《TAIPEI TIMES》 UK queen lays to rest her ‘strength and stay’
Britain’s Queen Elizabeth II stands during the funeral of her husband, Prince Philip, at St George’s Chapel, in Windsor, England, on Saturday. Photo: Reuters
/ AFP, WINDSOR, England
Queen Elizabeth II on Saturday bid farewell to her late husband, Prince Philip, at a royal funeral like no other, restricted by COVID-19 rules but reflecting his long life of military and public service.
The Duke of Edinburgh, who died on April 9 aged 99, was interred in the Royal Vault at St George’s Chapel at Windsor Castle after a 50-minute service attended by just 30 guests.
The queen, 94, seen for the first time since his death, cut a lone figure, sitting in mourning black with a white-trimmed, black mask. Close family, also wearing masks, sat socially distanced in the historic 15th-century Gothic chapel.
Philip — described by royals as “the grandfather of the nation” — was Britain’s longest-serving royal consort and was married to the queen for 73 years.
He was an almost constant presence at her side during her record-breaking reign that began in 1952 as the UK rebuilt from World War II, and as its global empire began to unravel.
His death, which the family said has left a “huge void” in the queen’s life, has robbed her of the man she called her “strength and stay” and closes a remarkable chapter for Britain’s most famous family, and in the country’s history.
The last high-profile funeral of a senior royal was for the queen’s mother, who died in 2002, aged 101.
Unlike then, when more than 1 million people thronged outside Westminster Abbey in central London to watch the sombre pageant, the public was noticeably absent from Saturday’s ceremony.
The COVID-19 pandemic forced hasty revisions to the well-rehearsed plans for the duke’s death, code-named “Operation Forth Bridge,” stripping back public elements to prevent large crowds from gathering.
Government guidelines limited the number of mourners and a quartet performed hymns the duke chose himself in a barren nave stripped of seating.
The intimate, ceremonial funeral from behind the stately castle walls was broadcast live on television to millions across the UK and the world.
A military gun was fired to signal a minute’s silence when his coffin arrived at the chapel on a bespoke Land Rover he designed himself.
The coffin was draped in his standard and topped by a wreath of white roses and lilies from the queen, as well as his naval cap and ceremonial sword.
Across the UK — on the streets, in shops, railway stations and at sporting events — people bowed their heads in respect.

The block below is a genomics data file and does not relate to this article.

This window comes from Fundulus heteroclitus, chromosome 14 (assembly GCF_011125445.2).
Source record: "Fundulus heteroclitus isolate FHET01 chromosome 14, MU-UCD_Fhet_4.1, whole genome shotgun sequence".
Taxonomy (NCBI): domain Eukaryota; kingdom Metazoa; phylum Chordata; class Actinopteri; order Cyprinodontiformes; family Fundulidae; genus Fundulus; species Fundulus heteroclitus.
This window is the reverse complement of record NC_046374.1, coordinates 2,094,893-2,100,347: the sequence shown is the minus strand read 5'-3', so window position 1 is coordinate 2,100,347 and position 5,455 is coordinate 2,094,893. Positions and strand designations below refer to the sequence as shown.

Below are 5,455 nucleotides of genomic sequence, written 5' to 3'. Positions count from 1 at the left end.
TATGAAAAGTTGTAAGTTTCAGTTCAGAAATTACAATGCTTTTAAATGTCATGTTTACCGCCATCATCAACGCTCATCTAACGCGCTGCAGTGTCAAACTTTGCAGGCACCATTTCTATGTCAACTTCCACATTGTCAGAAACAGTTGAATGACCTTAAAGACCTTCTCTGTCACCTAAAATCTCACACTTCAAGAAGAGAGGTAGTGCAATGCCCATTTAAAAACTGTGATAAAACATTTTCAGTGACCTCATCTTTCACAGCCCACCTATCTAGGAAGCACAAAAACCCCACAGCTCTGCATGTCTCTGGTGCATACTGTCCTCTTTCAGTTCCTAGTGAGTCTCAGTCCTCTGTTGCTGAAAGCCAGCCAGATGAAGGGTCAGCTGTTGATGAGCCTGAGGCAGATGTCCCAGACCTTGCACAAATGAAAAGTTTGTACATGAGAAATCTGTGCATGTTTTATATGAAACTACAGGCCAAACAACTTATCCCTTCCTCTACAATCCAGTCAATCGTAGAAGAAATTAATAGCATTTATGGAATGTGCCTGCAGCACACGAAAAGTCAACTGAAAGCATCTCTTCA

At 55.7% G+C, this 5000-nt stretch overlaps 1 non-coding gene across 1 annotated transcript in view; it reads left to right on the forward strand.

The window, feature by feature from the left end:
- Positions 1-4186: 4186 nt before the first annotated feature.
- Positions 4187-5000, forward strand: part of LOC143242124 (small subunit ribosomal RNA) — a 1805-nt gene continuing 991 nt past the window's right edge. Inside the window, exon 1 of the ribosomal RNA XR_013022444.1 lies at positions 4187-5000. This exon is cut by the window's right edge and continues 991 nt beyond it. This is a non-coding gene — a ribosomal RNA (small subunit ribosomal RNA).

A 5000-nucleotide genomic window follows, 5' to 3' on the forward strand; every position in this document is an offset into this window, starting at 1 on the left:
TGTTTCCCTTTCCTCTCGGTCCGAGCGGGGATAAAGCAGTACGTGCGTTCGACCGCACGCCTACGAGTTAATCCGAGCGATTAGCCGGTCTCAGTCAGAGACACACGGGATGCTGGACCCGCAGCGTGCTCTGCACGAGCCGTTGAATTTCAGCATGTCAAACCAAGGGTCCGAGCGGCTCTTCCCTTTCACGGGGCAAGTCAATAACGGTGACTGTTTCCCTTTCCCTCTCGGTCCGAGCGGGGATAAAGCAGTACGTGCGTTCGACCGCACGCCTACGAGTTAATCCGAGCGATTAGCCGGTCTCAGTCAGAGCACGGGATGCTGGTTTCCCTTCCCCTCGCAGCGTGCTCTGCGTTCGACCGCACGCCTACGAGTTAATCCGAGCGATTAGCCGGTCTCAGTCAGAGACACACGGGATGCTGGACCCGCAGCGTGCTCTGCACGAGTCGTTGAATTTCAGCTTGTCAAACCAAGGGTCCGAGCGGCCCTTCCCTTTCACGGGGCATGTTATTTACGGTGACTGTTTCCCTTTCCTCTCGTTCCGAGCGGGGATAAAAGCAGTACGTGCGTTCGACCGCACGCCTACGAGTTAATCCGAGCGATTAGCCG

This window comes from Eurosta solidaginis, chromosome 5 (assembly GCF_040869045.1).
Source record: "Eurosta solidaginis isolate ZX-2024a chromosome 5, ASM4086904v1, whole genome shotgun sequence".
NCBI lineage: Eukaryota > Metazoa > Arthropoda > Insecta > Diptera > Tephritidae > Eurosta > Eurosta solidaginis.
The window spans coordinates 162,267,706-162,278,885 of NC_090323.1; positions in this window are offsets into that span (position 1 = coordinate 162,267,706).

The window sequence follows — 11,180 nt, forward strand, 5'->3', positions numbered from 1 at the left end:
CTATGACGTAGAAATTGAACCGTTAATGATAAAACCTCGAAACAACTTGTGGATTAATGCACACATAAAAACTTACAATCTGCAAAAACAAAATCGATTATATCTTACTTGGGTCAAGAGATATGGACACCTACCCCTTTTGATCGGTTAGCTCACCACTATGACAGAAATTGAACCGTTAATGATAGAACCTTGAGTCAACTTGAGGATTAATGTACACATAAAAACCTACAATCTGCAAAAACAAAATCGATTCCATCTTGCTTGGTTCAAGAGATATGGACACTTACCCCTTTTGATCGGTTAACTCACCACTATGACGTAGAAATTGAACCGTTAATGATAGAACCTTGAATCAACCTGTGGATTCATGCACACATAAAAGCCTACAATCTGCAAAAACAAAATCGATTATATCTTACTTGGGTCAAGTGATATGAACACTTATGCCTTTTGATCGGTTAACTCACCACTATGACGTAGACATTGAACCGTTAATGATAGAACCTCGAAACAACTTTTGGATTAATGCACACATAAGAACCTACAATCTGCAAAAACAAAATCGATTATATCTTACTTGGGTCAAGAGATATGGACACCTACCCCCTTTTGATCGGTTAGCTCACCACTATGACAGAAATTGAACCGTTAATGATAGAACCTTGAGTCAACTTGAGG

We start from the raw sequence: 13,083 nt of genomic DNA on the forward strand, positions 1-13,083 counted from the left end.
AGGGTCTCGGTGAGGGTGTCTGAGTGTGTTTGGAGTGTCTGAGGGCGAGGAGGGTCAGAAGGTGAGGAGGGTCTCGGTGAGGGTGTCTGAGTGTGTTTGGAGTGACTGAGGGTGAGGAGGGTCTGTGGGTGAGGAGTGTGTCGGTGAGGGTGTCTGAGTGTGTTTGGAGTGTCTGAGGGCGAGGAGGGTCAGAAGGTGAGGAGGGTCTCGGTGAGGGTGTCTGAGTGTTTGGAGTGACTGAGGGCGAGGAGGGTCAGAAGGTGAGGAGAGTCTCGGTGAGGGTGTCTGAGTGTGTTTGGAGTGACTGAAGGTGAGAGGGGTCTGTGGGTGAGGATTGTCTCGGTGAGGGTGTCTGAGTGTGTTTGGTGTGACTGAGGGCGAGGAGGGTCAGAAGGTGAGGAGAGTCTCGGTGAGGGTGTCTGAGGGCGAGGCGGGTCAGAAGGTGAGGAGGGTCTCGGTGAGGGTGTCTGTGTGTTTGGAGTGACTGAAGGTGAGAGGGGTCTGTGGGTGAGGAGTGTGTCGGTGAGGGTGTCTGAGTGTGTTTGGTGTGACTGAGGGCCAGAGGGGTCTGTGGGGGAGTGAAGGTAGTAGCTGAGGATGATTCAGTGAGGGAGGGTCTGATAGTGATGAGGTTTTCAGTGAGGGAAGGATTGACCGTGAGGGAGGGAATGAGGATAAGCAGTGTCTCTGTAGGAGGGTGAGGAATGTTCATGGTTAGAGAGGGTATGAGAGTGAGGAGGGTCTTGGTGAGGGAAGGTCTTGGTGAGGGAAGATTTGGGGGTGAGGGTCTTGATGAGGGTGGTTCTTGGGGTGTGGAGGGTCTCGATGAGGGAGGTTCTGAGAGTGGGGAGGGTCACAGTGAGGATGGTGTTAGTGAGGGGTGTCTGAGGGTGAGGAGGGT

British Prime Minister Boris Johnson, dressed in black, observed the silence at his country retreat, Chequers.
Flights in and out of nearby Heathrow Airport were stopped for the duration of the ceremony.
Ieuan Jones, 37, traveled to Windsor from his home in the Welsh capital, Cardiff, and called Philip “a strong man, a true hero [who] did so much for this country and the royal family.”
“It’s really a shame that because of the pandemic we can’t pay a wider tribute to the exceptional man he was,” he said.
Despite the restrictions, the stripped-down sendoff for the former Royal Navy commander still combined centuries of royal protocol with pomp, pageantry and military precision.
Members of the British armed forces, in formal dress, lined the procession route, heads bowed, as the cortege passed, as a minute gun rang out across the grounds and a bell tolled.
Philip’s grandsons William, 38, and Harry, 36, joined the procession, in their first public meeting since a reported falling out about Harry’s shock move to California, and his stinging criticism of royal life, including racism in the family.
They were later seen chatting as they left the chapel with William’s wife, Kate.
The religious service was a simple affair, reflecting the wishes of the straight-talking duke, who was known for his aversion to “fuss.”
In keeping with his wishes, there was no sermon, but the service reflected his love of the sea and long association with the Royal Navy, including hymns and Bible readings.
Pall Bearers carry the coffin of Britain’s Prince Philip, followed by members of the royal family, inside St George’s Chapel in Windsor, England, on Saturday. Photo: AFP
Britain’s Prince William, foreground, and Prince Harry walk in a procession during the funeral of Britain’s Prince Philip at Windsor Castle in England on Saturday. Photo: Reuters